|Publication number||US7606252 B2|
|Application number||US 10/735,696|
|Publication date||Oct 20, 2009|
|Filing date||Dec 16, 2003|
|Priority date||Dec 16, 2002|
|Also published as||EP1582037A2, EP1582037B1, US20040170158, WO2004062215A2, WO2004062215A3|
|Publication number||10735696, 735696, US 7606252 B2, US 7606252B2, US-B2-7606252, US7606252 B2, US7606252B2|
|Inventors||Michael Man-Hak Tso, Joseph Wayne Norton, Gara Hayato Ogasawara, Jonah Schwartz, David Stone|
|Original Assignee||Gemini Mobile Technologies, Inc.|
|Export Citation||BiBTeX, EndNote, RefMan|
|Patent Citations (26), Non-Patent Citations (4), Referenced by (1), Classifications (12), Legal Events (3)|
|External Links: USPTO, USPTO Assignment, Espacenet|
The present application claims priority to U.S. provisional application Ser. No. 60/433,592 filed on Dec. 16, 2002, incorporated herein by reference in its entirety, and benefits from the filing date thereof.
1. Technical Field
Embodiments of the present invention generally relate to the routing of electronic messages. More particularly, the embodiments relate to systems and methods of selectively routing messages in an unsaved state.
As the popularity of the Internet and wireless communication continues to grow, network designers and service providers are presented with a number of performance concerns. A particular concern relates to message routing. A message router receives messages from sender hosts (e.g., senders) and forwards these messages to one or more destination hosts (e.g., receivers). The process of receiving and sending a message is sometimes called a transaction, and is an important component of any networking architecture. It is not uncommon for a high performance message router to be required to complete hundreds of transactions per second.
Traditional messaging systems use a store-and-forward model for message routing. Under such an approach, when a message is received by a router the message is stored to a nonvolatile memory (NVM) so that the contents are preserved when there is no power applied to the memory. Examples of NVM include, but are not limited to, electrically erasable programmable read only memory (EEPROM) and magnetic disk. Storing the message to NVM enables recovery of the message in the event of a system crash or power failure. Unfortunately, reading from and writing to NVM is relatively slow, and may result in a performance bottleneck in the network. There is therefore a need for a system and method of routing messages that takes into consideration the possibility of system crashes and power failures, while preventing message loss and eliminating the bottleneck concerns associated with traditional store-and-forward routing models.
The various advantages of the embodiments of the present invention will become apparent to one skilled in the art by reading the following specification and appended claims, and by referencing the following drawings, in which:
Although certain examples will be described herein with reference to the routing of messages to a destination host, the embodiments of the invention are not so limited. Indeed, the principles described herein can be readily applied to any type of incoming data without parting from the spirit and scope of the embodiments of the invention. For example, images, sound files and other types of data can also benefit from the principles described herein. Notwithstanding, there are a number of aspects of messages for which the embodiments of the invention are well suited. It should also be noted that a single message might be destined for multiple recipients (not shown) and/or destination hosts, where each destination host services the recipients that are connected to that particular receiver host.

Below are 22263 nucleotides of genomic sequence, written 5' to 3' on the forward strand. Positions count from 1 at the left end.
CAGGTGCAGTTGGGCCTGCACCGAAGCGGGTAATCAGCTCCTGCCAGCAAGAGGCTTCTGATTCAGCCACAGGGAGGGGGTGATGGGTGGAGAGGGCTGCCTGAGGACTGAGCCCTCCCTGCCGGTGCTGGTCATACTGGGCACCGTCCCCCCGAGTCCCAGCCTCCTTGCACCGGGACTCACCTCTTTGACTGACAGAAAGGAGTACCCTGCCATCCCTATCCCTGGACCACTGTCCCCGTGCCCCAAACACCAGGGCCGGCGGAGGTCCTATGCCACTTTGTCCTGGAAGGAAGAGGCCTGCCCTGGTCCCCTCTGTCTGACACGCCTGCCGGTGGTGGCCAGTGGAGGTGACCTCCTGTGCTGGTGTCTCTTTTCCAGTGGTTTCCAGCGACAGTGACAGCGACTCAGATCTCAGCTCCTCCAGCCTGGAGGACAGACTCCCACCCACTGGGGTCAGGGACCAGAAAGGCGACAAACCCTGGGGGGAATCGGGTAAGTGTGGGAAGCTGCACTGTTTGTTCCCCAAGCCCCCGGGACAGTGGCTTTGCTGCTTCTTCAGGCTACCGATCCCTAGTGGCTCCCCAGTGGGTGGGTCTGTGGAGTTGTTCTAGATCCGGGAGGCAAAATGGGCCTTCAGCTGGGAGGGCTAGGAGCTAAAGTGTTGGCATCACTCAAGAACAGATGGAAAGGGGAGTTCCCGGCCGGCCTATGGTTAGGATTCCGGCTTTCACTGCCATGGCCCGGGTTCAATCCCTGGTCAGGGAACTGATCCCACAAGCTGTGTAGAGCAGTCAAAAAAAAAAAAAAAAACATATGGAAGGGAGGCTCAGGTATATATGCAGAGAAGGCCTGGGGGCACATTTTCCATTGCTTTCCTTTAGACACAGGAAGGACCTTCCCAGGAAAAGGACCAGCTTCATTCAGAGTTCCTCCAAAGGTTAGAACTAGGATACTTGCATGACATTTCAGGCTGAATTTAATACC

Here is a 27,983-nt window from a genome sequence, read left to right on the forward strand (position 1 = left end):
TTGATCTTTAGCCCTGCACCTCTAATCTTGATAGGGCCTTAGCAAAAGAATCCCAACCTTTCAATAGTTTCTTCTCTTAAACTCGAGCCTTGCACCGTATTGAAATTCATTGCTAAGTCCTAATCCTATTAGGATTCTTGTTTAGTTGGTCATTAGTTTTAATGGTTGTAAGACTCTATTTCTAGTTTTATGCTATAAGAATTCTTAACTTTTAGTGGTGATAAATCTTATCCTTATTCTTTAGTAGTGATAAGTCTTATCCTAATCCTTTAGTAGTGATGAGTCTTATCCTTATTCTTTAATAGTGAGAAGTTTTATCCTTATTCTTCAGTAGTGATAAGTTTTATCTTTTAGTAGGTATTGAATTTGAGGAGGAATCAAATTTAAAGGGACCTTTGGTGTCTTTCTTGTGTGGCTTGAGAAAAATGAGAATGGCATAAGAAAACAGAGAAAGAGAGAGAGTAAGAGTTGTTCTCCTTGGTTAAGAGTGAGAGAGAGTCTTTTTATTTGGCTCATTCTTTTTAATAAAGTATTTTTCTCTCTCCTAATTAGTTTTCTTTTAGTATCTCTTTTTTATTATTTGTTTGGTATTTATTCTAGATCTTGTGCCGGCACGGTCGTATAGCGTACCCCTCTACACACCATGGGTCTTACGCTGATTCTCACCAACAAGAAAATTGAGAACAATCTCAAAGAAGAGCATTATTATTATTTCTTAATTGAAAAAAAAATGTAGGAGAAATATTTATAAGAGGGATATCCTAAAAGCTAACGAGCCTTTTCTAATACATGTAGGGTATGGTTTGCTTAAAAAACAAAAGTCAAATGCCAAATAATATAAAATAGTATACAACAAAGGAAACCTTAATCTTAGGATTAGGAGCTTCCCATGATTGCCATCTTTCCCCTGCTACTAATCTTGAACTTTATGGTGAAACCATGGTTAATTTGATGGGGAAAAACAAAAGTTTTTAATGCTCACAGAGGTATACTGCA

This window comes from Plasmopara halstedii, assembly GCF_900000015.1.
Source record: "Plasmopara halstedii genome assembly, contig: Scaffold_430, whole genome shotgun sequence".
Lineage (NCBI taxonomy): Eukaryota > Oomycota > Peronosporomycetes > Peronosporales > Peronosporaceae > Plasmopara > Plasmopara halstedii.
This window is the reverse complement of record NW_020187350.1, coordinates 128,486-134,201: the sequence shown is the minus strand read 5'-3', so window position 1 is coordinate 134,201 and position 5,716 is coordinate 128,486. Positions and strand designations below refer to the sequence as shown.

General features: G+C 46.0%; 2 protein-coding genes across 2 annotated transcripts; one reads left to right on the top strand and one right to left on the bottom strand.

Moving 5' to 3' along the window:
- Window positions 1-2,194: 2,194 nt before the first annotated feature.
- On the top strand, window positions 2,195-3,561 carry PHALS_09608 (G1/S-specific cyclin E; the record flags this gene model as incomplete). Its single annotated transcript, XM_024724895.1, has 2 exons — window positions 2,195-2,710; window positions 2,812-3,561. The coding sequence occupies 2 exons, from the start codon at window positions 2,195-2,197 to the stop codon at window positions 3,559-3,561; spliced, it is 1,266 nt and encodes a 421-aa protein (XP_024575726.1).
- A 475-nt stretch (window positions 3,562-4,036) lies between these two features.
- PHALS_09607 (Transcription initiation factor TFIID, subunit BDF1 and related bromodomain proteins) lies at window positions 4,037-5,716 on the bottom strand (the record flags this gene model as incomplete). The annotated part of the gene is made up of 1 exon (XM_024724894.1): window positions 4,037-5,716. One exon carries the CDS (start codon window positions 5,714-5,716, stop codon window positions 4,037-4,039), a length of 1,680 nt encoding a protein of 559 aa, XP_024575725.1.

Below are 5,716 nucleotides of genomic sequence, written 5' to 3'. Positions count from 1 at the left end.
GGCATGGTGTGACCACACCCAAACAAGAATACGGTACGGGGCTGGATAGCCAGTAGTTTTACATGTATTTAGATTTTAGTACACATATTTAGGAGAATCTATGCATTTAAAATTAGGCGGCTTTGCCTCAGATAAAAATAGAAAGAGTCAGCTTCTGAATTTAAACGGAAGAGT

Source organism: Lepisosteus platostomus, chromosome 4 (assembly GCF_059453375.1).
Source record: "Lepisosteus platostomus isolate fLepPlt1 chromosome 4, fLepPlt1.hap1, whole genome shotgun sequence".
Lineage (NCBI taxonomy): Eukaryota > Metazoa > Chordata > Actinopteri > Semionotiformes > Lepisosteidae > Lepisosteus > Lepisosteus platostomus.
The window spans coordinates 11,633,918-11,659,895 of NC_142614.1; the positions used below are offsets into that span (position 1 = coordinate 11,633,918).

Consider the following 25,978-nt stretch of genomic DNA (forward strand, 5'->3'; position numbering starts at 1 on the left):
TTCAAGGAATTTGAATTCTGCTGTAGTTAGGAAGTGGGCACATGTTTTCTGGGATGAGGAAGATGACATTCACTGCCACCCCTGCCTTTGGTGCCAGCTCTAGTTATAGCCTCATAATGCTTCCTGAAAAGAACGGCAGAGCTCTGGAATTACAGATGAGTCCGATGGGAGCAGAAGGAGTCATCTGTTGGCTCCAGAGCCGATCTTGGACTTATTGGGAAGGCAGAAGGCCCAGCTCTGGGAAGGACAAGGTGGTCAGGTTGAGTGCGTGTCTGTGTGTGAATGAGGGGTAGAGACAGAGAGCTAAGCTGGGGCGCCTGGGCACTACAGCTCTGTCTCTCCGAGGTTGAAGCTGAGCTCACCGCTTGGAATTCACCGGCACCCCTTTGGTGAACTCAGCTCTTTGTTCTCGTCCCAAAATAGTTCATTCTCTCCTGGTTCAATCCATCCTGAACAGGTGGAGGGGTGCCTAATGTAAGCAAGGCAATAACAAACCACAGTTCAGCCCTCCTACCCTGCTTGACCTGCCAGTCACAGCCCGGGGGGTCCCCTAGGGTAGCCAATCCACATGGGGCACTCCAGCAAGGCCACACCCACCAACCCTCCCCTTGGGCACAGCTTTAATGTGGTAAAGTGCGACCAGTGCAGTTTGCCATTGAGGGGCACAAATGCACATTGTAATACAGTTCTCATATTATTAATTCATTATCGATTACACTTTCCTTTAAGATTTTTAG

In the illustrated example, a virtual circuit 20 is established between hosts 14 and 18, by way of a plurality of connections 22 (22 a-22 b) and can be implemented via a wide variety of protocols such as a Simple Message Transport Protocol (SMTP), (Request for Comment/RFC 2821); a Short Message Peer to Peer (SMPP) protocol, (Protocol Specification/V3.4 Issue 1.2, Short Message Service/SMS Forum); or a Multimedia Message Service Client Transaction Specification (MMSCTR) protocol, (WAP-206-MMSCTR-20020115-a). More than one such protocol can be used within a single transaction, one protocol for receiving the message from an sender host, and another for sending to a destination host.
It should be noted that traditional Internet Protocol (1P) routing of data packets is designed to tolerate a certain amount of data loss, whereas routing messages such as Email messages requires a higher level of reliability. As a result, message routers are less tolerant to data loss and have traditionally employed the store-and-forward model discussed above. While certain embodiments will be described in reference to one or more of the above protocols, it should be noted that the embodiments of the invention are not so limited. Indeed, any connection protocol in which stateless message routing can be implemented may be used. Notwithstanding, there are a number of aspects of embodiments of the invention for which the above protocols are well suited.
The routers 12 a, 12 b can use stateless messaging to route messages without first saving them to NVM. In one approach, the sender host 14 transmits a message to the message router 12 a, and the message router 12 a does not immediately confirm receipt of the message. Instead the message router 12 a connects to the message router 12 b through network 16 and transmits the message. The message router 12 b follows a similar stateless message routing approach with regard to the destination host 18. Only after the message router 12 b confirms delivery of the message to the destination host 18, and the message router 12 a confirms delivery of the message to the message router 12 b does the router 12 a send confirmation of its own receipt of the message to the sender host 14. As a result, the architecture 10 avoids any need to store a copy of the message in NVM at either of the routers 12 a, 12 b. Since the single sender host 14 stores a copy of the message in NVM until the confirmation of receipt is received, the likelihood of data loss is minimized or eliminated.